Welcome again to this second post at The Human Animal. The Human Animal intends among other things to shrink that gulf between human animals and other non-human animals. Shrinking that gulf is easiest when setting aside the religious notion of a divine spark in humanity (See Animal Liberation Atheism by Kim Socha for more). But when your own family Richard Dawkins is in town (or dating your daughter), there’s nothing that will divide the family faster than a religious revival.
I thought a good way to launch would be to talk about Thanksgiving, that venerated tradition of feasting and giving thanks to God… and then slaughtering all the people who actually helped you survive the winter. In the book Guns, Germs, and Steel, the story is told that pilgrims walked into the fields and saw baskets of corn and just assumed God had left it for them to eat. It’s pretty hard to believe that even the most devout would believe that ‘miracle’ in favor of thinking that maybe someone lived there.
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There are a few special cases here, like is this a surprise? Is it a family member or a friend of a family member? Is this someone who lives in the house, like a teenager? Or is it an adult and long-term atheist returning home. Hopefully none of those special considerations changes your desire to be hospitable and supportive. A bit of time at home is for family and times to reconnect on important issues. No one should be given less courtesy so long as they’re a guest in the house. Herb Silverman has done a great job giving atheists holiday etiquette, but what about the religious hosts?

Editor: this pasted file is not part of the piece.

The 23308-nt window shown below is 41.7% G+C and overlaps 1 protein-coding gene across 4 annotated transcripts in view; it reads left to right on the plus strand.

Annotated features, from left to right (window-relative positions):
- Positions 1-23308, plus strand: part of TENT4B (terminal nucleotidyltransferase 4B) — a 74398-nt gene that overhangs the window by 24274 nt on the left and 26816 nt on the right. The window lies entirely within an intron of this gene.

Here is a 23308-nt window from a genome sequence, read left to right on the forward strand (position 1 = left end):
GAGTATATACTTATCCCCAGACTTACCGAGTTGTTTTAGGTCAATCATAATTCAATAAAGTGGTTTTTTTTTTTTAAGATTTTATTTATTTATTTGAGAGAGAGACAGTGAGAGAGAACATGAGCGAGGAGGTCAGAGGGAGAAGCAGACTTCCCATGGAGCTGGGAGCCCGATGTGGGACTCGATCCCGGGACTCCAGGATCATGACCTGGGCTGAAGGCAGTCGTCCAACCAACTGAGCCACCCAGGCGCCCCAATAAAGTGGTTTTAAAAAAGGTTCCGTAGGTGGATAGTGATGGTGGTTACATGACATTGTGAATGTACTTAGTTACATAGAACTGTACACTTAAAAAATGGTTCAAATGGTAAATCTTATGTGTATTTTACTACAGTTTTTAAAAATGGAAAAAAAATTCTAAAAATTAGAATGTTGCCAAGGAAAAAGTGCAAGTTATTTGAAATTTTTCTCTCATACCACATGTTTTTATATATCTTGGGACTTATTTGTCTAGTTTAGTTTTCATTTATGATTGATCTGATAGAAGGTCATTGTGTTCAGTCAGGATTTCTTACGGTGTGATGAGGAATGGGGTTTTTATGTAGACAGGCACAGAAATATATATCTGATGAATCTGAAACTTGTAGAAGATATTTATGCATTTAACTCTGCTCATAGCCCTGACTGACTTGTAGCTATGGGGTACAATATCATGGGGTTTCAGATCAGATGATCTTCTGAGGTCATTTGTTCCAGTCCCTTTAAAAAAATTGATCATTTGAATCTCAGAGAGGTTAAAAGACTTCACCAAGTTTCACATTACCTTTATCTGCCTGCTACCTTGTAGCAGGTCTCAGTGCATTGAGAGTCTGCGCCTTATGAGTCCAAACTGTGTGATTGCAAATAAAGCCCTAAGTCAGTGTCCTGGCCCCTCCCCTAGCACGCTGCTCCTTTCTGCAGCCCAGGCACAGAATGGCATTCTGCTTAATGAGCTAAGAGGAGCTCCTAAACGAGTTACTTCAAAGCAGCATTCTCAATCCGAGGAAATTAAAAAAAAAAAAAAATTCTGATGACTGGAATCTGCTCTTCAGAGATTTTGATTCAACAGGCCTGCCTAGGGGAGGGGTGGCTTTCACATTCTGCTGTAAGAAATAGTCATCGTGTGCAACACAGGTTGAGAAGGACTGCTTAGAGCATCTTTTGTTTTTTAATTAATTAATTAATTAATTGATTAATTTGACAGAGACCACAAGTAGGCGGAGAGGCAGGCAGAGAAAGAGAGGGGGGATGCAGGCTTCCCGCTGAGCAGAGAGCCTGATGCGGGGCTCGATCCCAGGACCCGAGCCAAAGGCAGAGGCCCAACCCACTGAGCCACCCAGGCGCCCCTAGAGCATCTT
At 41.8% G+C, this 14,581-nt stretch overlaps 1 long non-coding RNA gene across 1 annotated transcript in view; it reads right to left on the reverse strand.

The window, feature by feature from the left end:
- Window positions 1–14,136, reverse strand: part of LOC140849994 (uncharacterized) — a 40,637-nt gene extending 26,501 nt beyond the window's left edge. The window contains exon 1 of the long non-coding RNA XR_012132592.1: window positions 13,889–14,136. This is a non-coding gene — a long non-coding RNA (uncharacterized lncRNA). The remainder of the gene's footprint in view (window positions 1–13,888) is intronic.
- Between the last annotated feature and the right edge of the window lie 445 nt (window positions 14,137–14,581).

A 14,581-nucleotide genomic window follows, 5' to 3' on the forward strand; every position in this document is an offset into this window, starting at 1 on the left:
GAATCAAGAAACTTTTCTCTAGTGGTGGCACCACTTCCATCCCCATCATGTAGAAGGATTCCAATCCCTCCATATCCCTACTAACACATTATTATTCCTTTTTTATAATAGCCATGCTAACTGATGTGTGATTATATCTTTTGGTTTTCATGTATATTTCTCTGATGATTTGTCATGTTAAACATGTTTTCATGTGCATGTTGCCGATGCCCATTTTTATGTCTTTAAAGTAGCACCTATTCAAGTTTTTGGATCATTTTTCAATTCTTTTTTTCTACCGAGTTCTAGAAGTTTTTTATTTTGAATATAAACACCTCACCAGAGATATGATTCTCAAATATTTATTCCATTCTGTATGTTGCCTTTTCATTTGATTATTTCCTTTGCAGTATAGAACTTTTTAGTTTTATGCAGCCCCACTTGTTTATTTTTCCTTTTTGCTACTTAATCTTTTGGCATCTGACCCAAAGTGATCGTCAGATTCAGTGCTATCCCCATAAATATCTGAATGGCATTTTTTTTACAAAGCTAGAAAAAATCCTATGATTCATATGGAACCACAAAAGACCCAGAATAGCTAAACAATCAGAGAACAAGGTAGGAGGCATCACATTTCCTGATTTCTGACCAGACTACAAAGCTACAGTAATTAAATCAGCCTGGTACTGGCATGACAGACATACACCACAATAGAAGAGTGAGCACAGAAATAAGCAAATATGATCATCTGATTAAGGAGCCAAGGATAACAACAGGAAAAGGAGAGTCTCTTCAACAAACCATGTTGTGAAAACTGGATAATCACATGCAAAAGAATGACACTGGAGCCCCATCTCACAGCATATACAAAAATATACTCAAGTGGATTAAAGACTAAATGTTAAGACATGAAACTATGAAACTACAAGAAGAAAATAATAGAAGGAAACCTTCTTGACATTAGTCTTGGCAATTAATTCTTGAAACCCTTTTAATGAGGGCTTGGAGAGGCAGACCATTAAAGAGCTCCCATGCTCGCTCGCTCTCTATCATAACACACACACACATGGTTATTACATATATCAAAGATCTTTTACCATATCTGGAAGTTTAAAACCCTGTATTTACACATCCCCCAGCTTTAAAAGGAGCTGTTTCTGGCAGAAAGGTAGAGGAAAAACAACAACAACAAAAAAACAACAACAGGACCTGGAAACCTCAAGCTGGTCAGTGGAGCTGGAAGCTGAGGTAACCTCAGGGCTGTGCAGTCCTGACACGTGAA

The first thing is that you don’t need to change your routine or behavior in your own house. Talk about beliefs and values. If it’s important to you and then, try to learn more about each other. Change the subject if things get heated or unproductive, but don’t be afraid to have the conversation. In hollywood, they say ‘hang a lantern’ on an issue. Point a finger at the ‘800 pound gorilla’ and the tension will dissipate. “I know you’re not Christian, but you’re invited to evening church if you want.” You might be surprised. Some atheists are happy to attend just to see what sorts of ethical messages might be there. Guilting them about church is different than inviting if the rest of the family is going. Talk about the day’s church sermon and get their opinion. Ask them about times when they explore the world around them and their ethical framework. If you’re worried they have no moral compass or values-based community to turn to, just ask and listen. One of the obvious and difficult-to-avoid times is prayer at the table. If the family has prayer, the atheist is essentially obligated to participate, even more so if the family joins hands for prayer. Consider a few approaches:
- I hope everyone will stay at the table for a prayer.
- I hope the atheist won’t be offended if we pray.
- Would you like to say a few words?
- We won’t pray since the atheist is here.